Christopher Nolan has done it again. Released today, Tenet is a brilliant, stunning work. Like all of Nolan’s prior films, Tenet is incredibly cerebral. It is a colossal achievement from both a technical standpoint and an artistic one, making the most of its $225 million budget. I’d put it up there with The Dark Knight as one of his greatest films. But I wouldn’t recommend it to everyone. This is perhaps the most convoluted, confusing film you’ll ever see. You have to pay close attention for every second to truly understand it. And even then, I don’t think that 99.9% of people—whether you’re a casual fan or a critic or a physicist—will get it all after one view. I certainly was dumbfounded at times. It is also very difficult to discuss Tenet without spoilers, but I’ll try my best. After all, it’s the best film of 2020.
Tenet opens with an incredible scene. Featuring a terrorist attack at a European opera house, it channels a level of intensity comparable to that of the opening bank robbery scene in The Dark Knight. With groundbreaking shots, overwhelmingly loud sound mixing, and well-choreographed action, it is immersive. The film remains that way until the end. The premise of the blockbuster work, which generally takes place in the present day, is that a nuclear physicist from the future finds a way to reverse the linear flow of entropy in matter, a phenomenon that we humans perceive as time, with a machine called a turnstile. But, realizing its dangerous implications, she hides her turnstiles in the past (in the present day of the film’s setting), as well as technology that could possibly destroy the world instantaneously, a risk that many future generations are willing to take because their Earth was destroyed by climate change. They collaborate with people from their past, namely the film’s present-day terrorist, who wants to reverse the flow of time for a different reason. He wants to destroy the world as soon as he dies—essentially because “if he can’t have it anymore, nobody should.”
Thus ensues a war between the future, the present, and the near past to save their own versions of the world—or destroy it. People can use the top-secret turnstiles to revisit past events even if they involved their old selves. By virtue, going into the past changes it, but it’ll appear to their past selves as if events always unfolded in the way that they ultimately do, with the inverted future people appearing from the start, which results in a paradox. It gets even crazier if people expose themselves directly to their past selves, which compounds the chance of destabilizing the trajectory of history itself. They must be discrete. But it isn’t easy when you’re fighting terrorists and clandestine forces from the future. It also gets trippy when people use the turnstiles at multiple points in the future to alter the same past moment and consequently appear in more than two different bodies as if the event always unfolded that way. The future people have an advantage because they remember being in the exact mind of their past selves in those situations sometimes years prior, but the silver lining of the present is that its people find a way to communicate with the future.
But that’s not all. The powerful antagonist and others who mastered inversion are able to simultaneously use both their present selves and future inverted selves (who are just moments older) to enter a scenario wherein their present body relays info to their future selves, who can recall what their past selves experienced in these moments as if they always happened as such. So they know both the start and end of sequences. Twin iterations of their bodies can do things like outflank an enemy on both sides, with a temporal pincer movement, or even escape death (if they do everything perfectly). Indeed, it seems that more than two versions of a character appear at times, which adds to the complexity, but this remains ambiguous. There are many twists and shocking events and surprises, like the film’s palindromic title. It’s partly a reference to a crucial event where two parallel forces attack a secured compound with one attacking it in present time, as their timers count up from 0 to 10 minutes—while their inverted future selves (who tell their past selves where to fire and so forth) begin the attack 10 minutes into the future and regress to the present, as their timers count down from 10 to 0. The titular word “Tenet” features the term “ten” spelled forward and also backward (if you *invert* the word). Does your head hurt yet?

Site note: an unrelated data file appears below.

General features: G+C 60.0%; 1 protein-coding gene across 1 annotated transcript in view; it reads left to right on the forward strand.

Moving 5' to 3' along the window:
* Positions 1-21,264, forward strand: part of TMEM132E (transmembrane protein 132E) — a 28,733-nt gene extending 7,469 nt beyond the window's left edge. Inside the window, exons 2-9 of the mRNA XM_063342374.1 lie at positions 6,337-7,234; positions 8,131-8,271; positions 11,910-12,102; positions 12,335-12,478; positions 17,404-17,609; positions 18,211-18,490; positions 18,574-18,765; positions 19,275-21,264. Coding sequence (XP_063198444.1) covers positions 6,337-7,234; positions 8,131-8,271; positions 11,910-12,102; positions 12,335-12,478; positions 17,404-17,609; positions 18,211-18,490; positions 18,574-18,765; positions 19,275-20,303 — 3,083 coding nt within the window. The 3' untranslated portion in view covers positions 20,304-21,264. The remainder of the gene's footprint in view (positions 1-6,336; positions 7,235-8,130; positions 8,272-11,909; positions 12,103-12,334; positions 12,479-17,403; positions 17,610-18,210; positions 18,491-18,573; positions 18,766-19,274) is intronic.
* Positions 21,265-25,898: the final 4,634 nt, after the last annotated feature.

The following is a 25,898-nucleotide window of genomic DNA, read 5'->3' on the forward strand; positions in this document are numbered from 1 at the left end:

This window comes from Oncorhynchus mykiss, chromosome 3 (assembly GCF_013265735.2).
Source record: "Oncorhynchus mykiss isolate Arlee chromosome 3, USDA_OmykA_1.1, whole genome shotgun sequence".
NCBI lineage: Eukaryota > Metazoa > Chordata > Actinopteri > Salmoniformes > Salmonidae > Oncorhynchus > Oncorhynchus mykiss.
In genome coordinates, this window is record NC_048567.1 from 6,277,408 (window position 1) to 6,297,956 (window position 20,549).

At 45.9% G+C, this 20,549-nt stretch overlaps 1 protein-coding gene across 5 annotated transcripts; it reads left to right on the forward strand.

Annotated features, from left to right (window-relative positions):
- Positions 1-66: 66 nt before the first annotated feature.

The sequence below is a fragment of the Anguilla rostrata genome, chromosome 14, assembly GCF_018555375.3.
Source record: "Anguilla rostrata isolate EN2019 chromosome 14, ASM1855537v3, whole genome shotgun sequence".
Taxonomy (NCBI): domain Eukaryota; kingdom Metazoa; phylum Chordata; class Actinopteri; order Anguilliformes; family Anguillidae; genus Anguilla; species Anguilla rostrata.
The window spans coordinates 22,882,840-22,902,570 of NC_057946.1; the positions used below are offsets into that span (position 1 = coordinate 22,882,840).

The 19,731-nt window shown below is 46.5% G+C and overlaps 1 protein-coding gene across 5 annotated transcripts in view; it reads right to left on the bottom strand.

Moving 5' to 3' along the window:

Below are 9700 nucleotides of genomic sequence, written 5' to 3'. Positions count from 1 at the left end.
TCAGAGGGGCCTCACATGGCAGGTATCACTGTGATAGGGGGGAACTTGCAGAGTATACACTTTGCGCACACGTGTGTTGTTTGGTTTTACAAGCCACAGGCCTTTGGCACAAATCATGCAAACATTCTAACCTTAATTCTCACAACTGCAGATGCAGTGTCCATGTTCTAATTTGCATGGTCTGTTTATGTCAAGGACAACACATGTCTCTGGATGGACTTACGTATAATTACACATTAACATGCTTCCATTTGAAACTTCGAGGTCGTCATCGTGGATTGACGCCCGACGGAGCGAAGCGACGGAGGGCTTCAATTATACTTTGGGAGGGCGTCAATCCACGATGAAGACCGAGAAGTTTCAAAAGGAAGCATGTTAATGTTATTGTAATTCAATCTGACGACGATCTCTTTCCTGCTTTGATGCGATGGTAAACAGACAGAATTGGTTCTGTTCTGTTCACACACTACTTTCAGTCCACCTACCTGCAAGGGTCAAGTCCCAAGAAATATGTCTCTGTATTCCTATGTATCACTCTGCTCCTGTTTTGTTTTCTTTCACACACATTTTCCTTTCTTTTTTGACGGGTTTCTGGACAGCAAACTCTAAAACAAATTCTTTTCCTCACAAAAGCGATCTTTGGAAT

Needless to say, Christopher Nolan directed Memento, The Prestige, The Dark Knight, Inception, Interstellar, and Dunkirk. He is a genius. And this film is so, so well-done. The shots are often unbelievable—with filming locations across the world. The mixing and editing is great. The acting is tremendous, with sharp performances by Robert Pattinson, John David Washington, and Elizabeth Debicki. I’m still processing Tenet, so my opinion is very limited and fallible. Seeing it again on Saturday. I’d give it a 10/10 based on my love for theoretical physics—thus many of the film’s ideas, which materialize in breathtaking, novel ways. However, I bet that many viewers will give it around a 6 or 7, which is valid. I also don’t think that most critics will understand it, which will hurt the work’s reception. It is contrived and disorienting and ludicrous for a reason. But it’s still a superb, entertaining, genre-bending trip. I’ll sell out and give it an 8.5 since it’s made for only some niches. It is too brilliant to be widely accessible. But it will age well—after it hits streaming platforms and viewers are able to pause, rewind, and re-examine scenes at will.